Ratings for the third debate among Republicans seeking their party's nomination to run for the White House in the November 2016 election trailed the other two aired on Fox and CNN, which drew 24 million and 22.9 million viewers.
|John Harwood, Becky Quick, Carl Quintanilla|
CNBC, in a statement announcing the ratings, defended itself against the criticism, describing the evening as "a hard-hitting debate that changed the course of the Republican primary."
Media analyst and entrepreneur Steve Brill said that CNBC's focus on financial news would insulate it to some extent from any backlash.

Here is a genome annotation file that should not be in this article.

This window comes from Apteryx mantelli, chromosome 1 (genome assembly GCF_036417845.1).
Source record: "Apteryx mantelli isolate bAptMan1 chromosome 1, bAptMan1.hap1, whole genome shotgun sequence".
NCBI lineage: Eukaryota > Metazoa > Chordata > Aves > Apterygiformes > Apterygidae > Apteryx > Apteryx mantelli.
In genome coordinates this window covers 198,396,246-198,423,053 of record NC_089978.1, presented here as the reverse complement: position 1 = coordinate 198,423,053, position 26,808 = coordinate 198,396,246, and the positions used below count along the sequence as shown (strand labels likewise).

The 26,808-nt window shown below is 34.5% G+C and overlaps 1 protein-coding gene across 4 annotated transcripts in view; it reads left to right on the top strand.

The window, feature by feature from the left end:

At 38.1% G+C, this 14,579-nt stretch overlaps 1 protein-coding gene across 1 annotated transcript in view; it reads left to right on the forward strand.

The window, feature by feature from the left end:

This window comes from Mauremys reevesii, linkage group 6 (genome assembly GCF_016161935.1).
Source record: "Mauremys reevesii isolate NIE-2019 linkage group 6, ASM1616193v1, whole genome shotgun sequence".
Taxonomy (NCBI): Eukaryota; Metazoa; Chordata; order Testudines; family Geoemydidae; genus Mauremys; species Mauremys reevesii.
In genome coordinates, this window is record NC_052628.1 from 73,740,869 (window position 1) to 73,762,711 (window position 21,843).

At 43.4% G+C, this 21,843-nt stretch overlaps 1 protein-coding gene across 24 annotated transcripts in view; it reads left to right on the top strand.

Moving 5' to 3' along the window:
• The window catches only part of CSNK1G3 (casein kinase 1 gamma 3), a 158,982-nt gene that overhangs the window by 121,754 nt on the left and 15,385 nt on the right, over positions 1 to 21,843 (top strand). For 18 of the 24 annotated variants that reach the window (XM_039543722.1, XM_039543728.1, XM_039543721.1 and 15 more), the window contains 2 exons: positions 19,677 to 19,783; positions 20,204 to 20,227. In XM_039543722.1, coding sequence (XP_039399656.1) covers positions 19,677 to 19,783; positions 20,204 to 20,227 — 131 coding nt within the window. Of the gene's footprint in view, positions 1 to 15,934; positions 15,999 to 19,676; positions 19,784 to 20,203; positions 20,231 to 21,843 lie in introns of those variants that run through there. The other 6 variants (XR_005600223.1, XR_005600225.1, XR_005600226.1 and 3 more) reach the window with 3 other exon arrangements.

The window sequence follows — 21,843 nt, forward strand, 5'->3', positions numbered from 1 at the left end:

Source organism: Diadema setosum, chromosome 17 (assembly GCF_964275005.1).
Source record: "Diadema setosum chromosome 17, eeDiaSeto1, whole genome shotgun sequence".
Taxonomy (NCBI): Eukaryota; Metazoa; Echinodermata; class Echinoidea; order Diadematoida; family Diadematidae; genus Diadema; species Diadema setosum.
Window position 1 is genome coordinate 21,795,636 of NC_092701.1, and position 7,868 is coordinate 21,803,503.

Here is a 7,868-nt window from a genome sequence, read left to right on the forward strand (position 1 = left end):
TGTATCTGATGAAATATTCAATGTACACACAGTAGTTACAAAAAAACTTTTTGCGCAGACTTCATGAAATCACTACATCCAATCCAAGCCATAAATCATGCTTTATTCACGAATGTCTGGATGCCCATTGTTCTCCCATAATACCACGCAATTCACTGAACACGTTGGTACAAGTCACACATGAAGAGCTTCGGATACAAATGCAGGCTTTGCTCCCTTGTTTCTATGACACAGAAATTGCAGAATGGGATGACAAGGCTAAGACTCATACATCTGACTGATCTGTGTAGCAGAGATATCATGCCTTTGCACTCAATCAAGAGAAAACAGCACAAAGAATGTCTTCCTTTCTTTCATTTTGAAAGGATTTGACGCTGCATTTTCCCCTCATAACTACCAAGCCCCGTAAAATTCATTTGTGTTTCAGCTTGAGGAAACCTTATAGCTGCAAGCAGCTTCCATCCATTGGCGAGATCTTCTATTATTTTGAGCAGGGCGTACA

"I am not sure that it really affects the reputation of the network at the core of what it is, which is a financial news network," Brill said.
CNBC sold all of its advertising slots during the prime time debate, charging advertisers $250,000 or more for a 30-second ad, according to a person familiar with the situation.
"It's a victory, but it's a mixed victory for CNBC," said Barry Lowenthal, president of the The Media Kitchen, a New York-based media buyer.
Questions at Republican primary debates have long been a point of contention within the party. Party chairman Reince Priebus instituted a series of rules after the 2012 election in an attempt to have moderators who would be interested in discussing conservative issues.